In addition to the indictments, the government also wants Grace to forfeit at least $14,500 in “property constituting and derived from proceeds obtained, directly and indirectly, from racketeering activity.”

In the letter to private investors, Grace said the city was committed to working towards a contract with Cifer 5000 and that each of the City Council members had expressed support when he presented the issue to them, the indictment alleged.

“Contrary to the representations made in the above investor letter, the other members of the City Council had not been presented with the Cifer 5000 produce and had not expressed support for engaging the Cifer 5000 services,” the document said.

Members of the St. Gabriel City Council testified under subpoena before the federal grand jury the day of Grace's indictment.

Indictments two through four allege that, in dealings with the “Houston businessman” in October and/or November of 2005, Grace attempted to obtain at least a 20 percent interest in a multi-million trailer park for displaced victims of Hurricane Katrina on property owned by an oil company, attempted to obtain a significant interest in potential retail outlets, and attempted to obtain some $18,000. The businessman refused all the proposals, the indictment said.

In the case of the two developments, the indictment alleged that Grace suggested hiding his interest by having them in his children's names.

According to the document, during a driving tour of St. Gabriel to identify locations for retail outlets, Grace stopped the vehicle and asked the man outside to talk.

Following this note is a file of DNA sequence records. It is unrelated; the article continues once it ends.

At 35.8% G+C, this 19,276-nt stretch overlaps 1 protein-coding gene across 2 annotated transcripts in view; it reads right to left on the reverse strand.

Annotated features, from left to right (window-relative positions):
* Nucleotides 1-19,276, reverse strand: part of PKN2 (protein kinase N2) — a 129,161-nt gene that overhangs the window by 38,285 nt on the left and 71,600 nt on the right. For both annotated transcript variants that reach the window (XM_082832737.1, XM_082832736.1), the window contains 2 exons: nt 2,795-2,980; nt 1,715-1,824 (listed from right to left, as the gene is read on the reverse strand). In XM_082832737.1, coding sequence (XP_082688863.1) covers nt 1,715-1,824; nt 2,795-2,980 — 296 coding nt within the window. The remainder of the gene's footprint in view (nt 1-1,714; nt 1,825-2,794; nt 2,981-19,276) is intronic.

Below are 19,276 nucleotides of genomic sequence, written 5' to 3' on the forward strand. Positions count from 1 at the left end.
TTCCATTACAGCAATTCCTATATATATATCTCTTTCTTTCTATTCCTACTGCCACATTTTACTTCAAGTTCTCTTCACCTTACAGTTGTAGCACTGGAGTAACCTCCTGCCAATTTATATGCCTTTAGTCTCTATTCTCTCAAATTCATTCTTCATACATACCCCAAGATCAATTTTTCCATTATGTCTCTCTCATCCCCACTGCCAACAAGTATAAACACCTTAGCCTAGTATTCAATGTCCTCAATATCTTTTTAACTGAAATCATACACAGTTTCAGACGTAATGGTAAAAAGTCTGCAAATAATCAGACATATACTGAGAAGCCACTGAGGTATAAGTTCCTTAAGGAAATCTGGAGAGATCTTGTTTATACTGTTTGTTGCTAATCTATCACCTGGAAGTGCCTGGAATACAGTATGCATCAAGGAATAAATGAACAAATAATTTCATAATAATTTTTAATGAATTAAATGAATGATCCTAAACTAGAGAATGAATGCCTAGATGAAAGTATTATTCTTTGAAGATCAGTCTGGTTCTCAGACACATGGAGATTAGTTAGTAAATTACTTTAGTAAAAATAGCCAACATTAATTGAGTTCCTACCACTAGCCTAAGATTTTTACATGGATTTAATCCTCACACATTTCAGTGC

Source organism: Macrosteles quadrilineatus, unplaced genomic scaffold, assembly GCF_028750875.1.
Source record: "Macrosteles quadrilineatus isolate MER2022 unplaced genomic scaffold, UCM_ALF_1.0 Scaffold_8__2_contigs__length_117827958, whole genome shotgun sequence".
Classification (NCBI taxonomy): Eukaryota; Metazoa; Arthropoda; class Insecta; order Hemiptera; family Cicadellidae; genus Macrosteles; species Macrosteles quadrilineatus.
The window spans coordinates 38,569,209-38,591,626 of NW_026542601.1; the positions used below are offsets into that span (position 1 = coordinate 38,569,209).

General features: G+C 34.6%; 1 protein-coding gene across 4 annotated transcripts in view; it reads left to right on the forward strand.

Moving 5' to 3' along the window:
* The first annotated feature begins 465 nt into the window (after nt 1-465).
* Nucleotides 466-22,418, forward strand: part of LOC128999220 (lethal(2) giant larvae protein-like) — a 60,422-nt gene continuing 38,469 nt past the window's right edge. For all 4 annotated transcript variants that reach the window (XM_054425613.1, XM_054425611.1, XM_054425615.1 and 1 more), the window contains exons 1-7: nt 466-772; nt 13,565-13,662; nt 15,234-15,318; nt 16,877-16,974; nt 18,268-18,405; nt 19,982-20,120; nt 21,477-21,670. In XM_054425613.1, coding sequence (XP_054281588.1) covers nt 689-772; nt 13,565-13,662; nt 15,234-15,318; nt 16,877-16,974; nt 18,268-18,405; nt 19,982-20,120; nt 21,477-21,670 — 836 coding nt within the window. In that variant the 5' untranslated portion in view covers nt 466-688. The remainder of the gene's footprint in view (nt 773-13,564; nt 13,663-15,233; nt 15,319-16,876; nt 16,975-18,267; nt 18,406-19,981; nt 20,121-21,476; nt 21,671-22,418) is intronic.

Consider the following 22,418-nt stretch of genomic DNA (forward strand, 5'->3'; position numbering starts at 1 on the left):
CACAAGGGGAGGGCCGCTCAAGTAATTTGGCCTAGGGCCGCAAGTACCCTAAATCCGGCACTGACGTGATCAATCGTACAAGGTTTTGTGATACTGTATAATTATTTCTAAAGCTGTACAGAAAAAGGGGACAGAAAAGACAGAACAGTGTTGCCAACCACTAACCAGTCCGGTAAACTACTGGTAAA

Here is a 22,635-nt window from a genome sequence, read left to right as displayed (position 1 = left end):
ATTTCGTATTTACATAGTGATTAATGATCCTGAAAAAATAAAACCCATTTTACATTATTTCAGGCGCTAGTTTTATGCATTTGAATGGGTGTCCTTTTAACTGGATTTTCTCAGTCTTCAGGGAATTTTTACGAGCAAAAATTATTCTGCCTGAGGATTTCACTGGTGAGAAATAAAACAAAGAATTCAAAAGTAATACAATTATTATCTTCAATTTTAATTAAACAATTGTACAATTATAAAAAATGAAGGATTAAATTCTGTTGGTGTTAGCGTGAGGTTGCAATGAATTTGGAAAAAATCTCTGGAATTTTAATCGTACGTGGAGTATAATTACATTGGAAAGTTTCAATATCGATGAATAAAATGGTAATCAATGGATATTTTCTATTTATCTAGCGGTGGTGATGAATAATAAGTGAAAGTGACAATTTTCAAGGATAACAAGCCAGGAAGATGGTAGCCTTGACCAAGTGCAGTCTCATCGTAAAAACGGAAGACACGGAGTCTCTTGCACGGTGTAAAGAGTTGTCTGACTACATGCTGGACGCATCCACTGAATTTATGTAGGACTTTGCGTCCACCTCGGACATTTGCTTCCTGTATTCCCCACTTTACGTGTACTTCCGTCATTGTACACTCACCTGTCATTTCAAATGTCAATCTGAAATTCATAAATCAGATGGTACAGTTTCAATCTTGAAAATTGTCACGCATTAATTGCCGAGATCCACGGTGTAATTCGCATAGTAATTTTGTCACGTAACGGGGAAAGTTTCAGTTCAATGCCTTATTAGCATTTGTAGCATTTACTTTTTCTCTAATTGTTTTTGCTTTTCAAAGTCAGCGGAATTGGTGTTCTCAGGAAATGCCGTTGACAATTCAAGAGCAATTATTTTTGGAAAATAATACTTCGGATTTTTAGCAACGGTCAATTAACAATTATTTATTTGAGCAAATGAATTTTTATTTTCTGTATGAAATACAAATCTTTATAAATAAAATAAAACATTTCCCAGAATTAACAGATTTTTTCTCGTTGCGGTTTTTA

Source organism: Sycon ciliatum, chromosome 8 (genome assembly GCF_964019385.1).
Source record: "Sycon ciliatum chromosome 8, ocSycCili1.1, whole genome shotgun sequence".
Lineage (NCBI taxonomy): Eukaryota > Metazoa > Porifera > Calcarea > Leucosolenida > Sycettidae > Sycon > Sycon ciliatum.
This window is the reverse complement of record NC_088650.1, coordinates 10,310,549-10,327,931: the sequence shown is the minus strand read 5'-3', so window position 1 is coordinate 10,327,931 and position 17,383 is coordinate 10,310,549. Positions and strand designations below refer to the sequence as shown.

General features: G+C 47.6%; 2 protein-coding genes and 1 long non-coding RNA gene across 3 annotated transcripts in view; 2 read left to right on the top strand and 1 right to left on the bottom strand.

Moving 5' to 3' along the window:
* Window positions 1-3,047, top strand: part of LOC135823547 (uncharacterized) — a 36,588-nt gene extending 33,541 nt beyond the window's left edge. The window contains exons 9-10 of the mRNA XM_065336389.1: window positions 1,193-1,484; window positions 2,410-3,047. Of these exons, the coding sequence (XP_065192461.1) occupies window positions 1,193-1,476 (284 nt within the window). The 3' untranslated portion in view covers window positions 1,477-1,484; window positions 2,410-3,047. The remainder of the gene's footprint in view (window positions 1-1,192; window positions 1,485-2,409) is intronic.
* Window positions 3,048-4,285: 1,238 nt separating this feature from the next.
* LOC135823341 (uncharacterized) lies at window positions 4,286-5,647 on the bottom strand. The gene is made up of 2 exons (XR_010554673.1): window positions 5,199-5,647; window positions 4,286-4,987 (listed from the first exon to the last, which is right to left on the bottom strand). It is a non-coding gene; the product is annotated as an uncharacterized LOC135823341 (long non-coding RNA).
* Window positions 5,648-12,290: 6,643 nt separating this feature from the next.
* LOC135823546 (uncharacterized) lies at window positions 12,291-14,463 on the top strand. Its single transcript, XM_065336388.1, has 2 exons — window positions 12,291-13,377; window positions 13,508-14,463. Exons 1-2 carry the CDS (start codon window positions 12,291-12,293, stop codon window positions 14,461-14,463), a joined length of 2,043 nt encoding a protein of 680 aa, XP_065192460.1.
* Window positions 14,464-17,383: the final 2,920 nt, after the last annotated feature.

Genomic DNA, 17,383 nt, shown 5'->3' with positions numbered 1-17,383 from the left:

“Once outside the vehicle, Grace explained that he did not want to talk in his vehicle because it might be wired by the FBI,” the indictment said. “Grace then asked the Houston Businessman for  a percentage of the retail project.”

The indictment alleged Grace sought the $18,000 he had taken from St. Gabriel “to invest in a personal business project and needed to replace the money before an upcoming audit.”

Count Seven alleges Grace received solicited or received bribes in connection with a real estate scheme with “Businessperson A,” who was part of the FBI's Cifer 5000 undercover operation.

Grace discussed the possibility of the man's “purchasing property owned by the City of St. Gabriel at a discount on the condition that Businessperson A also purchased property owned by Grace personally,” the indictment alleged. “Specifically, the discussed Businessperson A purchasing Grace's personal property for $10,000 per lot and the St. Gabriel property for $7,000 per lot. During these discussions Grace solicited Businessperson A for $500 purportedly on behalf of one of Grace's associates for a civic event.”

According to the document, Grace received the $500 in May 2008, as well as another $1,000 for future favors. It said Grace also told Businessman A that a Florida company had paid him “$12,000 to introduce the company to the public works director for a city in California. Grace explained that he (Grace) gave the public works director $3,000 of that payment and kept the remainder for himself.”

In June 2008, the indictment alleged, Grace wrote, and backdated, a letter to a bank to help the businessman obtain a loan to purchase the property.

Counts eight through 10 allege mail and wire fraud in connection with the Cifer 5000 scheme.

Count 11 alleges use of an interstate facility in aid of racketeering in connection with Grace's use of a telephone to arrange for the $8,000 payment to be wired to his bank account.

The indictment also alleges Grace was the public official who received $2,000 in cash from Businessperson B in the Cifer 5000 sting and distributed part of it to three other public officials, and that Grace and the officials also accepted tickets to a New Orleans Saints football game and rooms at a luxury hotel valued at $2,293.

Maurice and Mario Brown were indicted this summer in connection with the Cifer 5000 scheme, as were Port Allen Mayor Derek A. Lewis, Port Allen Police Chief Frederick W. Smith and New Roads Mayor Tommy Nelson.

“This office will continue to aggressively pursue public corruption wherever it exists, whether in small towns of big cities,” U. S. Attorney Donald J. Cazayoux Jr. said after the indictment. “Corrupt public officials undermine the integrity of our governments and the ability to conduct fair and honest business. They cannot and will not be tolerated.”